Perhaps you’ve come to accept the idea that healthy eating is a love-hate relationship. When you first get started, you love the salads, fruits and vegetables and fresh tasting foods. But after awhile, you start to resent your “healthy diet” because it doesn’t give you that flexibility you need nor does it allow for the treats that you crave.
So you end up ending your healthy diet trial period, in favor of going back to how you’ve always eaten. You’ve got your quick and easy meals. The ready-to-go snacks and you think, “now, I’ll be more satisfied.” After all, your favorite foods are not only convenient, they are just the right combination of crunchy, sweet and salty goodness.
But what happens when you go back to eating your typical diet of processed foods, take out, and the items that are higher in carbs, fat and sugar?
At first, you are happy again! You’ve got your freedom back. The tasty favorites are no longer off limits and you are not having to think through every meal. Stress-free, right? How about wrong…You do end up feeling relieved at first, the tension that is created from undertaking new eating habits is gone. But what are you replacing that unbearable tension with?
Your Brain on Junk Food
When you have a diet that is loaded with processed ingredients including, sugar, salt and bad fats, you end up sending your brain a very strong message every time you consume this combination. This particular combination of ingredients actually stimulates the opiate center in the brain that is considered the addiction center. So yes, you could say that your food is “addicting” and have it be true. Sugar withdrawal anyone? It creates a nasty cycle that goes like this: the only thing that makes you feel good are the foods with this combination and when you don’t have these foods, you feel down and have a hard time feeling good. And then when you don’t feel good you crave comfort (junk) foods that make you feel better again (for a short while).
How to Break the Cycle
So now that you know that how powerful of an effect being in the junk food cycle is, how can you break free from feeling bad to feeling good? One good thing, you don’t have to go cold turkey! It’s actually more effective and you can break the cycle more quickly, but you don’t HAVE to quit cold. One strategy is go back to ideal portion size. Let’s say it’s Girl Scout cookie season- oh wait- it is cookie season. Ok, so you order some cookies. And then you have one…(cue surge of hormones onto the addiction center) and that triggers the urge for another…then another. When does it stop?
Good question. Everyone has a different threshold for the effects of addictive food. But even if you think you have weak resistance to the power of sugar (or salty grease) you can weaken its grip on you by …wait for it… incorporating more healthy whole foods. No it’s not a trick to get you back on a diet, really. The thing is, healthy foods contain more nutrients, more vitamins & minerals the stuff that is helping you make the right amounts of happiness hormones like serotonin and dopamine. Whole foods contain much weaker concentrations of the addictive sugar/salt/fat combination, therefore they don’t cause the same out of control overindulging.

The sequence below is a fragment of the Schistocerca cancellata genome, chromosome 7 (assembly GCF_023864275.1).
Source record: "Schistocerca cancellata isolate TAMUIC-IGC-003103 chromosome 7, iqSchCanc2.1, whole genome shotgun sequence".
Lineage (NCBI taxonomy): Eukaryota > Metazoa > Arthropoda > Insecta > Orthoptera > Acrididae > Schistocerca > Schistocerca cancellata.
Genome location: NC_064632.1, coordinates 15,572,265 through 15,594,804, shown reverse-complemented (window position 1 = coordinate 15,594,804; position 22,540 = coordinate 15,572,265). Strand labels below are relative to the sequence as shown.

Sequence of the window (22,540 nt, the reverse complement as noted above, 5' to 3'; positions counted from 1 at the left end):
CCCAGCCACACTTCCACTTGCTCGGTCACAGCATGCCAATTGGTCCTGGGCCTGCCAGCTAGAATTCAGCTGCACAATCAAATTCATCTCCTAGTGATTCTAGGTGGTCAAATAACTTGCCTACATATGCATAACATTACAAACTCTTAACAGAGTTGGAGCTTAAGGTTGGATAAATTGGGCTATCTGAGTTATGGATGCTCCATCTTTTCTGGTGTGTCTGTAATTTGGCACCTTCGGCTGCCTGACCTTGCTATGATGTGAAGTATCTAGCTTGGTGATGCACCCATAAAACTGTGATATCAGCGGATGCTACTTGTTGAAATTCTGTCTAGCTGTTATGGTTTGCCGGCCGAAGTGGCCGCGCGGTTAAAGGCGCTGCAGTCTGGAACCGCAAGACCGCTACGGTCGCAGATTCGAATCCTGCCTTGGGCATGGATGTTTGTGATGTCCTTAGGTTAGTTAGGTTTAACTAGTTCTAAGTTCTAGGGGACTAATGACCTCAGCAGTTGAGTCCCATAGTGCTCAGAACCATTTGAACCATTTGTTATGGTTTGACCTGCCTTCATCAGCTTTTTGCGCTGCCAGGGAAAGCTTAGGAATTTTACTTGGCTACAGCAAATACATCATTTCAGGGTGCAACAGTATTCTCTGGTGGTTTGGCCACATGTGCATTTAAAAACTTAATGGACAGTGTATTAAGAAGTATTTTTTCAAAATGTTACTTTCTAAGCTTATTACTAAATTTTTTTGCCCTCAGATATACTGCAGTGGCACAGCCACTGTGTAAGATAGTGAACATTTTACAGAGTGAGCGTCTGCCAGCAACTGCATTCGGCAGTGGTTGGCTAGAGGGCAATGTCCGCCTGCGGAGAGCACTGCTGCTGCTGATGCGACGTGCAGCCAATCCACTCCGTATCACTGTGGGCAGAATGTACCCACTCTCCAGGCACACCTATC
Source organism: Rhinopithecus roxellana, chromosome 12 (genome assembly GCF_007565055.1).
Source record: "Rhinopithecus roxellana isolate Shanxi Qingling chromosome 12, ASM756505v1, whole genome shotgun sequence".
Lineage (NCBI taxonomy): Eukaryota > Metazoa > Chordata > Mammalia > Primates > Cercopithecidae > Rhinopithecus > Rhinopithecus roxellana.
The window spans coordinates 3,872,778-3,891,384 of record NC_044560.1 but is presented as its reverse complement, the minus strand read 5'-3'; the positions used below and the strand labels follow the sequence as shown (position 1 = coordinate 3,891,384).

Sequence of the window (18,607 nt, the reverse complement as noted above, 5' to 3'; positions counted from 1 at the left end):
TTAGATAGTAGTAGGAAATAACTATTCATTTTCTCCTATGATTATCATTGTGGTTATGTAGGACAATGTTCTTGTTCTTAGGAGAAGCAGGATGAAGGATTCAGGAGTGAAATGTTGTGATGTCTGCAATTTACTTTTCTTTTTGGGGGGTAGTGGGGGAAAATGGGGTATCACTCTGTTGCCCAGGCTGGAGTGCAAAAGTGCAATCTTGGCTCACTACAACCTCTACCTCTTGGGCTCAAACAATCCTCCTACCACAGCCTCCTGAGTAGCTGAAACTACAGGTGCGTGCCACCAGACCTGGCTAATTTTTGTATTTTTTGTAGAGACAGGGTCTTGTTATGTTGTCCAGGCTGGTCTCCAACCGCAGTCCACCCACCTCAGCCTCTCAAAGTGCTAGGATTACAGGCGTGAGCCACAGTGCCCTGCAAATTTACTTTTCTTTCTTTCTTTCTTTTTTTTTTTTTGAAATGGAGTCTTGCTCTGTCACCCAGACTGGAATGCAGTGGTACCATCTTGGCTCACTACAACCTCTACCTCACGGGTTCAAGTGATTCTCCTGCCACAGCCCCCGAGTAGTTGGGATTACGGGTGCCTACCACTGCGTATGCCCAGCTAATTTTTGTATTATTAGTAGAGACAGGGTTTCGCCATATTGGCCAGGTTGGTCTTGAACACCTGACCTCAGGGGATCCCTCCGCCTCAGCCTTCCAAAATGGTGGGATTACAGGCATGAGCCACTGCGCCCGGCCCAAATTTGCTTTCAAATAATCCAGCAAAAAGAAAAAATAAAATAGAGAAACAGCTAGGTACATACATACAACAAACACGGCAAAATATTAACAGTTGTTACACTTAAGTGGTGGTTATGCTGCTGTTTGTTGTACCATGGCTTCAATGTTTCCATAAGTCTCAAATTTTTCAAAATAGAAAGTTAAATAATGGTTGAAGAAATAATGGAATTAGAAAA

Betcha can’t eat just one is no myth when it comes to the junk foods of the Standard American Diet. The food industry has carefully crafted their ingredient formulas to trigger our helpless brains to eat more than we should. Our only defense is to try to eat these foods less often. But when that fails, you can always go back to the back up plan: feel good first, then indulge.
The Backwards Way Works
Have you ever noticed that after you have a great workout or a great date or any other experience that leaves you feeling exhilarated and satisfied that you don’t seem to have as strong of cravings for junk food? Naturally, you found a way to boost your endorphins without having to rely on your addiction center to make you feel good. You can use this tactic strategically for risky situations. What I mean is, consider doing an intense workout before going out to dinner. You’ll feel less tempted to overindulge. If you have a stressful day at work, try drawing up a bubble bath & creating an oasis to indulge your senses before releasing your stress by crunching potato chips or popping chocolate. If you can find a way to feel good first and truly make a commitment to these behaviors, you may find yourself less and less in the kitchen cupboard and more and more with a smile on your face.